‘Progressive-Leaning’ Jewish Congregation Responds to Attack

“An armed guard would have been able to do nothing…”

Eight Dead at Pittsburgh Synagogue, Shooter Allegedly Yelled 'All Jews Must Die'

Robert Bowers, 46, allegedly entered The Tree of Life Synagogue in Squirrel Hill, killed eleven people, and injured more. (CNN/Youtube)

(Matt Pearce, Los Angeles Times) A year and a half ago, before becoming the target of the deadliest attack on Jewish people in U.S. history, the Dor Hadash congregation in Pittsburgh’s historic Squirrel Hill neighborhood came together and made a well-meaning decision.

The lay-led Reconstructionist Judaism congregation of about 150 families, whose progressive-leaning members take turns leading services at the Tree of Life Synagogue, determined that one of its priorities would be to support immigration and refugee issues.

So the congregation partnered with HIAS, a nonprofit that helps resettle refugees from around the world.

Dor Hadash “stands for diversity, inclusion … for LGBT rights, we have leaders from the LGBT community, we have mixed marriages, we have people of color in the congregation … you get the picture,” Carolyn Ban, a retired professor who chairs the congregation’s social-justice committee, said Sunday. “This is a very socially engaged congregation.”

Ban, who led the congregation’s Shabbat for refugees in partnership with HIAS this month, was at her Squirrel Hill home Saturday morning, shortly before Dor Hadash’s services were set to begin, when she got an email from a Muslim friend in one of her interfaith discussion groups.

“What’s happening at Dor Hadash?” her friend wrote. “There is an active shooter alert in the neighborhood.”

A gunman armed with an AR-15 and three handguns, who had shared neo-Nazi posts on social media, had burst into the Tree of Life Synagogue, which is shared by two conservative Jewish congregations, and opened fired as the groups’ services were beginning, killing 11 people.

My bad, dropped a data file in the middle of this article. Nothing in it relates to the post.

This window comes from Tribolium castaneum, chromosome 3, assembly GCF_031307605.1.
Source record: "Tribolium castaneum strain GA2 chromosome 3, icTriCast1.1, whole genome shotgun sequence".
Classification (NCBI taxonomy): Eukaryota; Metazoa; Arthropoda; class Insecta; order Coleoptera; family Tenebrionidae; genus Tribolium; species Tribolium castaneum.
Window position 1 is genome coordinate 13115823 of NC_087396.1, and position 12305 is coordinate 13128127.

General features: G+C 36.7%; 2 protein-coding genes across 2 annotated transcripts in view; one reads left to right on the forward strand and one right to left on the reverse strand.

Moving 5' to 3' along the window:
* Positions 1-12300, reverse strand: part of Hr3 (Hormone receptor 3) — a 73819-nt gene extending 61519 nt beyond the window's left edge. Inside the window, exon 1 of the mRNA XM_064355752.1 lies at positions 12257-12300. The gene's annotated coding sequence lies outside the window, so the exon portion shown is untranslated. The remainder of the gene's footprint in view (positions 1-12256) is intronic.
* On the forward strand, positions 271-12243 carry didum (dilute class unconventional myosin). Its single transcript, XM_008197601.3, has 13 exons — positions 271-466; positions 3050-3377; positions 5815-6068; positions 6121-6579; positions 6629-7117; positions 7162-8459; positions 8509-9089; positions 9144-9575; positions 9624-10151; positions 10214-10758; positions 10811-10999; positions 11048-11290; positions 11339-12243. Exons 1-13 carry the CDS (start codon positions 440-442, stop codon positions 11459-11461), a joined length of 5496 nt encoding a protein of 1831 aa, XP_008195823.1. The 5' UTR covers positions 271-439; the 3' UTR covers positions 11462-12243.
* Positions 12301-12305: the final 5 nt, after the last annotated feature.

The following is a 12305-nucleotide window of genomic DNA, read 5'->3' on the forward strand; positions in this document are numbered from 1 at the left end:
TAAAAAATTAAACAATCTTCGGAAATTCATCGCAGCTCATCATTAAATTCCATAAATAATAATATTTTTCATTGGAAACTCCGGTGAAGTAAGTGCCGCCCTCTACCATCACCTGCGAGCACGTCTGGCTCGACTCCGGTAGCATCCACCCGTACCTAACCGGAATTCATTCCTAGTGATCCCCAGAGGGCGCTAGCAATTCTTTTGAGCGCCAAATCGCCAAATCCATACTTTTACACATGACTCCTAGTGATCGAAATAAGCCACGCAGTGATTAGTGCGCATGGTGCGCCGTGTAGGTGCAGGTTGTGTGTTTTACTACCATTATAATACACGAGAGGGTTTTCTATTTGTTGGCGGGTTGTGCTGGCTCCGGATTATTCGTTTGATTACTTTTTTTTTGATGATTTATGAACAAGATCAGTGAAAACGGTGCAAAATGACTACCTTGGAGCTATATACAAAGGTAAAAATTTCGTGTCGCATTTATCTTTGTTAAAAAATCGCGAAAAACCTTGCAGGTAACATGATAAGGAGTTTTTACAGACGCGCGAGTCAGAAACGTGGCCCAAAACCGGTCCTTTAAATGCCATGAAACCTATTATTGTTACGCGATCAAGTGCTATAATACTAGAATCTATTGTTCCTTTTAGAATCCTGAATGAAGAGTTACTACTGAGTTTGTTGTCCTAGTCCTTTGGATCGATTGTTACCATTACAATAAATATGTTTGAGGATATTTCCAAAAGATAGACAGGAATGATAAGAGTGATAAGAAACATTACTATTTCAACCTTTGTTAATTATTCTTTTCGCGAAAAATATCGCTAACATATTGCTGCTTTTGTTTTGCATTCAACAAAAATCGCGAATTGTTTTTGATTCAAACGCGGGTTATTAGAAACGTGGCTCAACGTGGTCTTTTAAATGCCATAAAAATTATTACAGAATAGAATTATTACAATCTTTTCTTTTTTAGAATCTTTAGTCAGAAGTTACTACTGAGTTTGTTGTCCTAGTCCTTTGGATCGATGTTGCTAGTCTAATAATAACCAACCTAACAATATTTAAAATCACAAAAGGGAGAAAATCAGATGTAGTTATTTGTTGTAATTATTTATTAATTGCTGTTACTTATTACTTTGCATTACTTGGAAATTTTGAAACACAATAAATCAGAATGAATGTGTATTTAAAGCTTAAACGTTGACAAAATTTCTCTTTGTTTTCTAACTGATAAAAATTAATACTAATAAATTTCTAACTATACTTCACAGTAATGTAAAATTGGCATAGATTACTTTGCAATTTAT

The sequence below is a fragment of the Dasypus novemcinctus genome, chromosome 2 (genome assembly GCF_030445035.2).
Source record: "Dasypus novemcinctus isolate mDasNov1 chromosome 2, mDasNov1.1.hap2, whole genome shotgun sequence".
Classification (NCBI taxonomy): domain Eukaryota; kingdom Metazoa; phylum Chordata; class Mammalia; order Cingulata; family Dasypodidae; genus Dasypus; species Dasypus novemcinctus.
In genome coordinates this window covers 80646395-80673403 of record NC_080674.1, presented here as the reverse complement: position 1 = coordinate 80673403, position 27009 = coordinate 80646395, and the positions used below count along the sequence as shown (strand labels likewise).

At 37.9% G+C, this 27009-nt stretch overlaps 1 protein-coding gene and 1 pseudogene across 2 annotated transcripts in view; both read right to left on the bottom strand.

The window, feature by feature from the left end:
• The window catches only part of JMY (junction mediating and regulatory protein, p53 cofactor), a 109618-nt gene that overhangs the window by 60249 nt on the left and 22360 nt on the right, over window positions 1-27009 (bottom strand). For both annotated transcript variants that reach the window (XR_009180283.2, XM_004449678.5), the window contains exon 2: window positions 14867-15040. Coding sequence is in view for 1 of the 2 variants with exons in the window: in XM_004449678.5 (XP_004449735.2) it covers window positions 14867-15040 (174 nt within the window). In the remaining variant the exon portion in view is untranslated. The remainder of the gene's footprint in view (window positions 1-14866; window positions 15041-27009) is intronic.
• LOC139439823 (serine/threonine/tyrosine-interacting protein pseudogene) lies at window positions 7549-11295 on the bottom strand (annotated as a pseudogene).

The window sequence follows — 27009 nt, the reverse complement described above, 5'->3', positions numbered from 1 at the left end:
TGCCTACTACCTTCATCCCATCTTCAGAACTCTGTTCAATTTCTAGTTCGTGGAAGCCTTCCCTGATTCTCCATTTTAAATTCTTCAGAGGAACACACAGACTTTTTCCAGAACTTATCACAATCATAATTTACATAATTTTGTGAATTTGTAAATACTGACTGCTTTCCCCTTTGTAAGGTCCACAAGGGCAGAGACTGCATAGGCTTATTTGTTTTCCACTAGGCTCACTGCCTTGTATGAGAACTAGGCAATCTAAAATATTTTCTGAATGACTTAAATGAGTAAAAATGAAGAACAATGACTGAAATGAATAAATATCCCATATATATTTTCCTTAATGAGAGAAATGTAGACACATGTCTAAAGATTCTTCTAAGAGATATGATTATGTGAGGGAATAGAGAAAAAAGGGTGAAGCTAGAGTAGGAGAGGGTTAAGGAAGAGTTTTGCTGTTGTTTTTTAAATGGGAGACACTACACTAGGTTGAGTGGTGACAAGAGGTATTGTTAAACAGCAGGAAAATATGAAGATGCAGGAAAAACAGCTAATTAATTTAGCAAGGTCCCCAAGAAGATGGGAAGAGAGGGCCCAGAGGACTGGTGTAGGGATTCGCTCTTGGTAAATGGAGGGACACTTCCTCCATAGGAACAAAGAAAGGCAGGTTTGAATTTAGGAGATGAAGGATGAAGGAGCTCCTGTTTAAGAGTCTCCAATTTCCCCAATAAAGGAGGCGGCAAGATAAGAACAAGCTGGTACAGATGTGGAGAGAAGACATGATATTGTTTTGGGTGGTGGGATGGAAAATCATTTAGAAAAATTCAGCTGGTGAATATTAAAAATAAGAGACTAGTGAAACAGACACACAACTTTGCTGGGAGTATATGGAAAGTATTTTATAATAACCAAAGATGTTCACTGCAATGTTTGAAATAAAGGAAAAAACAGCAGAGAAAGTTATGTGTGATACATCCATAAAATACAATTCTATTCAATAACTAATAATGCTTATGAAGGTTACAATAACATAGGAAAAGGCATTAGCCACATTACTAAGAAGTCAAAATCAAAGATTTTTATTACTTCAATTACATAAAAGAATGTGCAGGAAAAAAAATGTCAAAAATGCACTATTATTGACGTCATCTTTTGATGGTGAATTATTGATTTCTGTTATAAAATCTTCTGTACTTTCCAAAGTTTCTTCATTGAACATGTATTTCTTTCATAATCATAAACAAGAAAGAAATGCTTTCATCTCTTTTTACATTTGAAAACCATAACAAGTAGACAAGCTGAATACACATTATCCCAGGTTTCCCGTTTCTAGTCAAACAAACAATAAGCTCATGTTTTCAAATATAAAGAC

It does not seem to have been a random attack. On Oct. 10, the shooting suspect, Robert Bowers, of Pittsburgh, had posted a list of HIAS’ partners on social media, which included Dor Hadash. Then, in the moments before the shooting, Bowers posted again, writing that “HIAS likes to bring invaders in that kill our people” — suggesting that the Dor Hadash congregation may have been his specific alleged target because of its refugee advocacy work.

One of the Dor Hadash members, Jerry Rabinowitz, who was helping set up for the morning’s services, was killed, and another member, Dan Leger, was wounded, Ban said.

Both men had dedicated their lives to helping others. Rabinowitz was a primary-care physician and Leger is a hospital chaplain, Ban said. Leger had been in charge of the congregation’s “love and kindness” committee and was often responsible for weddings, funerals and helping hospitalized members.

“Now we’ll be helping him,” Ban said.

Ban said President Donald Trump’s suggestion that an armed guard could have prevented the massacre was wrong. She pointed out that the gunman came in with an AR-15. He wounded four police officers before he was captured.

“An armed guard would have been able to do nothing,” Ban said. “The other thing is, this does not change my strong opposition to the death penalty, which would accomplish nothing and be counter to our values.”

The other priority that Dor Hadash had singled out for its advocacy a year and a half ago was criminal justice reform.

But it’s too early to say what the congregation’s official collective, long-term response to the shooting will be, Ban said.

©2018 Los Angeles Times. Distributed by Tribune Content Agency, LLC.